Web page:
As the trio finally returned onboard, the woman was freed from her restraints. Untied, she turned out to be a stunning Shemite beauty. The woman explained that she was a priestess of Ishtar, who had been enjoying the hospitality of a local baron. As she went to the local woods to look for herbs, she was attacked by bandits. Only through sheer luck she managed to escape for a moment later on to shout for help when she saw the lights of the ship. She was not very fond of the baron however, and made it clear she would prefer to journey to Kordova with the boat. The captain was glad to grant her that request. Her presence seems to have an electrifying effect on all the men, and the captain invited her to reside in his personal cabin.
The next few days passed by as before, although the priestess wandering through the decks always caught the attention of the crewmembers and the Nemedians alike. It seemed she sought out the ones easiest to manipulate and then extracted information out of them – something that became obvious only later. The third night before arriving at Kordova the priestess announced that at midnight, a special ritual for Ishtar would take place. All of the group, except Thothmekri and Noam, made sure they were on the main deck as the midnight came closer. As the priestess started dancing, wearing only transparent silk, they forgot the absence of their friends – as well as the fact that no crewmembers seem to be in sight anywhere.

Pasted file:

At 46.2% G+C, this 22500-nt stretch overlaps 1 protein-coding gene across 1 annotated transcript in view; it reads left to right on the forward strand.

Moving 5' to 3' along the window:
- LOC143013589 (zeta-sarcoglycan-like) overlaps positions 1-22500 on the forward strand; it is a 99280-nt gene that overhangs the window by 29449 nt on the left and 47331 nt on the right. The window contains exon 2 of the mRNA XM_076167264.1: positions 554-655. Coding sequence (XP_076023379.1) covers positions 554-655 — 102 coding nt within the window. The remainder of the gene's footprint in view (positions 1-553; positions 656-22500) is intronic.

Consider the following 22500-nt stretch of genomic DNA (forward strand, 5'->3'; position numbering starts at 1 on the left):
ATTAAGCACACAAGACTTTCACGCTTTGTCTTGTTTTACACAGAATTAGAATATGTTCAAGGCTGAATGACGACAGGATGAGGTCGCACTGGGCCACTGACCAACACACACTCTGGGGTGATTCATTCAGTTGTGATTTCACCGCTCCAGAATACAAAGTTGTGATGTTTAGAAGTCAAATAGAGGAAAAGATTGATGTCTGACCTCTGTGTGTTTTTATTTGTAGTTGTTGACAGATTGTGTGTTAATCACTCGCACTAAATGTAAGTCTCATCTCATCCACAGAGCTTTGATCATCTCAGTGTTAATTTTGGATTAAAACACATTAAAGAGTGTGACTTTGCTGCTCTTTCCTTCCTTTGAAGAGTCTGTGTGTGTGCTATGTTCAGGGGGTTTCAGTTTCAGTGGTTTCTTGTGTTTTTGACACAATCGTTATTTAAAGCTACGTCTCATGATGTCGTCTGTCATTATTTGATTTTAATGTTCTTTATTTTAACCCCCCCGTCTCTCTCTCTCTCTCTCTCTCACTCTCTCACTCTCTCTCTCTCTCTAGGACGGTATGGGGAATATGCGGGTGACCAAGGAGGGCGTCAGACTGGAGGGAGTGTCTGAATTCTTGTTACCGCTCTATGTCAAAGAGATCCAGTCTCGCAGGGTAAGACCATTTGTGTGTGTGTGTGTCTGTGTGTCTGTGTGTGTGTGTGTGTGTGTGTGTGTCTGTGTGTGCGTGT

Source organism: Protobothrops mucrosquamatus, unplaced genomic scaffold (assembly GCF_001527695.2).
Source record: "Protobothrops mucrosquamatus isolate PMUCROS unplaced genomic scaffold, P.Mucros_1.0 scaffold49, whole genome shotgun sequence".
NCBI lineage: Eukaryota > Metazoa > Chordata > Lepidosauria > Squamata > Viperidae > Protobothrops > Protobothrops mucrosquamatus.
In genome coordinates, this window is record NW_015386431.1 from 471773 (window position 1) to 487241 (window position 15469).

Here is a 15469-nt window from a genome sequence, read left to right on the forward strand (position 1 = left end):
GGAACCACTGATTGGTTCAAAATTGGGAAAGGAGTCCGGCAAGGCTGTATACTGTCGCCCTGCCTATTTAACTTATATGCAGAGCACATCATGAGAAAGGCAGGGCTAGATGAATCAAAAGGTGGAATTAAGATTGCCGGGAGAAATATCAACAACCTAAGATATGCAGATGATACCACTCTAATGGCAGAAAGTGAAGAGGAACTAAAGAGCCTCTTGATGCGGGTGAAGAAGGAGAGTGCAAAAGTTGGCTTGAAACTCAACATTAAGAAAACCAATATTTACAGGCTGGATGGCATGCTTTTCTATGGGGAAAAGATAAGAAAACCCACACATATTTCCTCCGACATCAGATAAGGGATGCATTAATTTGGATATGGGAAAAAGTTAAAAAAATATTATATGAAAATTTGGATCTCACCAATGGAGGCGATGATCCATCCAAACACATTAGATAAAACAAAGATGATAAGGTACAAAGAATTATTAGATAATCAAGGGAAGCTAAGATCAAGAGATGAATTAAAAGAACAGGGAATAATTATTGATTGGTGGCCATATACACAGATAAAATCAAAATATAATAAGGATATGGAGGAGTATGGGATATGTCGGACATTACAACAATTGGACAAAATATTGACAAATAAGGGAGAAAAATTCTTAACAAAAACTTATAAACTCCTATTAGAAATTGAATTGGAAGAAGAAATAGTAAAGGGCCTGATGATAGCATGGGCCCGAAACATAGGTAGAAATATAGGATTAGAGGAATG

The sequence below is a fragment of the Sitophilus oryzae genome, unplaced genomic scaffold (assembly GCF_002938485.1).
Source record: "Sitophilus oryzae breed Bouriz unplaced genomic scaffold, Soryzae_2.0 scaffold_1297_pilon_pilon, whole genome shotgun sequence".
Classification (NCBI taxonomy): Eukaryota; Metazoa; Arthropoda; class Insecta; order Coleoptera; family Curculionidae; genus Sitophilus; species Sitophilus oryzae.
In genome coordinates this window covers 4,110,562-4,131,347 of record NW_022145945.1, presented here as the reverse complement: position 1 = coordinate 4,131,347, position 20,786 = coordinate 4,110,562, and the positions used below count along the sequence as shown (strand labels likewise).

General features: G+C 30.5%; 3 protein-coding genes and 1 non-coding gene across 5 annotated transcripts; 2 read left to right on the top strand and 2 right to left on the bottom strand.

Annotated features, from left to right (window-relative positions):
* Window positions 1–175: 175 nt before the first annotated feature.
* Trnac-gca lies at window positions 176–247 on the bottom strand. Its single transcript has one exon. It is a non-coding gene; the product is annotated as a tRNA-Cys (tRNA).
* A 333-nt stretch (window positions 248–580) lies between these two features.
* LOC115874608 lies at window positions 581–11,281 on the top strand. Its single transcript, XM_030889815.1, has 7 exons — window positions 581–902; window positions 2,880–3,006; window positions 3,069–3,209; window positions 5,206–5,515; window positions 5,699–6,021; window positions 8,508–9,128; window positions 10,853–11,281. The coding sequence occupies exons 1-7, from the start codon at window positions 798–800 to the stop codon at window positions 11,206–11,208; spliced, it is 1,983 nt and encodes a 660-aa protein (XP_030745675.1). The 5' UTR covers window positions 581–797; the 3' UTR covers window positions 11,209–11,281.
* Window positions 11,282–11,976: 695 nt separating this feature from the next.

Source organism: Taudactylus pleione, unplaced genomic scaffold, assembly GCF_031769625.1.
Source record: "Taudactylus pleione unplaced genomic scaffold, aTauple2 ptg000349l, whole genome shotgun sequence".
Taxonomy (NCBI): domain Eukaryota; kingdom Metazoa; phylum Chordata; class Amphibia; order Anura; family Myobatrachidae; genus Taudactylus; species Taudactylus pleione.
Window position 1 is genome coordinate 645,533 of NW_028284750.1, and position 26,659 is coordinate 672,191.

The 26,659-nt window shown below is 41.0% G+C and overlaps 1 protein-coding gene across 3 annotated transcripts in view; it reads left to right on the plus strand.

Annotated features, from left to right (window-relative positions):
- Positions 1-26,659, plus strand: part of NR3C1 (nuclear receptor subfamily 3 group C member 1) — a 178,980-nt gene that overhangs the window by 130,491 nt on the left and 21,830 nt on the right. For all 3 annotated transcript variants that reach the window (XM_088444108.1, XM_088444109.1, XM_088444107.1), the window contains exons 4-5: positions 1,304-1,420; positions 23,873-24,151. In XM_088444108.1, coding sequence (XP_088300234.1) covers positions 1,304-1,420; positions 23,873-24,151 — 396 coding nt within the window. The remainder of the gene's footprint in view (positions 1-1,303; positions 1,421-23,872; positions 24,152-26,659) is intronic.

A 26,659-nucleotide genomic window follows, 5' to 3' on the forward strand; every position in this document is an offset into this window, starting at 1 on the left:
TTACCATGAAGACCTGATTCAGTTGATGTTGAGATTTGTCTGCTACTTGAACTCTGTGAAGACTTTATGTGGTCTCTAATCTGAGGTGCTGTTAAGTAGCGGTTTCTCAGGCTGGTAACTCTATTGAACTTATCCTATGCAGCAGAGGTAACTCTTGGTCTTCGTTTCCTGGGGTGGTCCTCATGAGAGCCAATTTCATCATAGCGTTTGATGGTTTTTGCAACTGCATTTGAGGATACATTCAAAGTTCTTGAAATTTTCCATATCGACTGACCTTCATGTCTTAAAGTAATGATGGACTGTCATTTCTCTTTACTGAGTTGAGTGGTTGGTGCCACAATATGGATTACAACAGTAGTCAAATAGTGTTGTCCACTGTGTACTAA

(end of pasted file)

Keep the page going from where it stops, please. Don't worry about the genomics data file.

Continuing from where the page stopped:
Suddenly Alcemides noticed that something seemed to be wrong. There were rope ladders set against the sides of the ship. Just as he started moving towards them, there was a glint of moonlight on steel and the first of the attackers jumped on the deck. Soon the “priestess” was on him, fighting barehanded like a devil and pricking his skin with a ring, armed with a hidden needle coated with poison.
A brutal combat ensued on the deck, which was soon slippery from blood. Attackers armed with cutlasses and arming swords swarmed over the sides, while the treacherous woman seemed as dangerous with her bare hands and feet as an armed man. Luckily, the noise awoke Noam and Thothmekri, who charged into the fray straight from their hammocks. Finally, Dionysos was reduced to a desperate measure, releasing his arcane energy in a shockwave of death, killing foes and Noam’s faithful warhound. As the remaining aggressors started to withdraw towards their boats, Alcemides and Barathus jumped on the other boat straight from the deck. At the same time Noam peppered fleeing enemies with arrows. As the bloody night was finally over, blood and corpses covered the deck. A few floated in the river, with arrows in their backs, including the corpse of the treacherous woman. Only a few attackers had managed to flee. Yet the Nemedians were badly wounded as well, especially Alcemides, who had become paralyzed by the poison coursing in his veins.
As the wounded were tended to and the fallen inspected, it became obvious that all of the crewmembers were missing. A quick search of the ship revealed that they were all unconscious, from a sleeping draught slipped in the wine barrels. The passengers had been saved from that fate, as they preferred to consume their own rations instead of what the sailors had to offer. The bloodied men were facing a new temptation. As the wounded, exhausted Dionysos said with a rasping voice, they could just slit the throats of the sleeping men and steal the whole ship. Surely it would net them a princely sum of gold and silver.